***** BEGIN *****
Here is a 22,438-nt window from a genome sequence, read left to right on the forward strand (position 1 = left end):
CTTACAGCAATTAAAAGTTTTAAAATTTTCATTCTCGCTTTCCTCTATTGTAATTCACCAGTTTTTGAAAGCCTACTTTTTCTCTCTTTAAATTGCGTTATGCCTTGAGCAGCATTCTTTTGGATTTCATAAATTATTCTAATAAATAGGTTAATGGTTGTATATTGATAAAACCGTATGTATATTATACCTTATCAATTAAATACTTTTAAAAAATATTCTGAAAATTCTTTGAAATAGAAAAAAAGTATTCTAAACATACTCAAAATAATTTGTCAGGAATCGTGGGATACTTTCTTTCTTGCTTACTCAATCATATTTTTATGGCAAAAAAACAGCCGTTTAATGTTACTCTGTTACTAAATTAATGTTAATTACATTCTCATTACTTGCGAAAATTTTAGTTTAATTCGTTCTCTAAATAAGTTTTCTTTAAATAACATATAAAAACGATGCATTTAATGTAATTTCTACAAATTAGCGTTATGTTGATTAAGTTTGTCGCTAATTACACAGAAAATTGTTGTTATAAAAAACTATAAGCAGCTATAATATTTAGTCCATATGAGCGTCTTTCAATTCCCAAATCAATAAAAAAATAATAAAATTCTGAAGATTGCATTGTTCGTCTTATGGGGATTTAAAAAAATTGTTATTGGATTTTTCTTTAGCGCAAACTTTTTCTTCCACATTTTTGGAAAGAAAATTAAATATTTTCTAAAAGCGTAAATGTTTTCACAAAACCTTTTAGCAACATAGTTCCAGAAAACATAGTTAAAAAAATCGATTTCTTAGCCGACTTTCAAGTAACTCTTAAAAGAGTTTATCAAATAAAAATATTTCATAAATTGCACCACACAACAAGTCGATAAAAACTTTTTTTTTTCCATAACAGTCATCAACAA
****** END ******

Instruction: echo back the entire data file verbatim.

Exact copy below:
Here is a 22,438-nt window from a genome sequence, read left to right on the forward strand (position 1 = left end):
CTTACAGCAATTAAAAGTTTTAAAATTTTCATTCTCGCTTTCCTCTATTGTAATTCACCAGTTTTTGAAAGCCTACTTTTTCTCTCTTTAAATTGCGTTATGCCTTGAGCAGCATTCTTTTGGATTTCATAAATTATTCTAATAAATAGGTTAATGGTTGTATATTGATAAAACCGTATGTATATTATACCTTATCAATTAAATACTTTTAAAAAATATTCTGAAAATTCTTTGAAATAGAAAAAAAGTATTCTAAACATACTCAAAATAATTTGTCAGGAATCGTGGGATACTTTCTTTCTTGCTTACTCAATCATATTTTTATGGCAAAAAAACAGCCGTTTAATGTTACTCTGTTACTAAATTAATGTTAATTACATTCTCATTACTTGCGAAAATTTTAGTTTAATTCGTTCTCTAAATAAGTTTTCTTTAAATAACATATAAAAACGATGCATTTAATGTAATTTCTACAAATTAGCGTTATGTTGATTAAGTTTGTCGCTAATTACACAGAAAATTGTTGTTATAAAAAACTATAAGCAGCTATAATATTTAGTCCATATGAGCGTCTTTCAATTCCCAAATCAATAAAAAAATAATAAAATTCTGAAGATTGCATTGTTCGTCTTATGGGGATTTAAAAAAATTGTTATTGGATTTTTCTTTAGCGCAAACTTTTTCTTCCACATTTTTGGAAAGAAAATTAAATATTTTCTAAAAGCGTAAATGTTTTCACAAAACCTTTTAGCAACATAGTTCCAGAAAACATAGTTAAAAAAATCGATTTCTTAGCCGACTTTCAAGTAACTCTTAAAAGAGTTTATCAAATAAAAATATTTCATAAATTGCACCACACAACAAGTCGATAAAAACTTTTTTTTTTCCATAACAGTCATCAACAA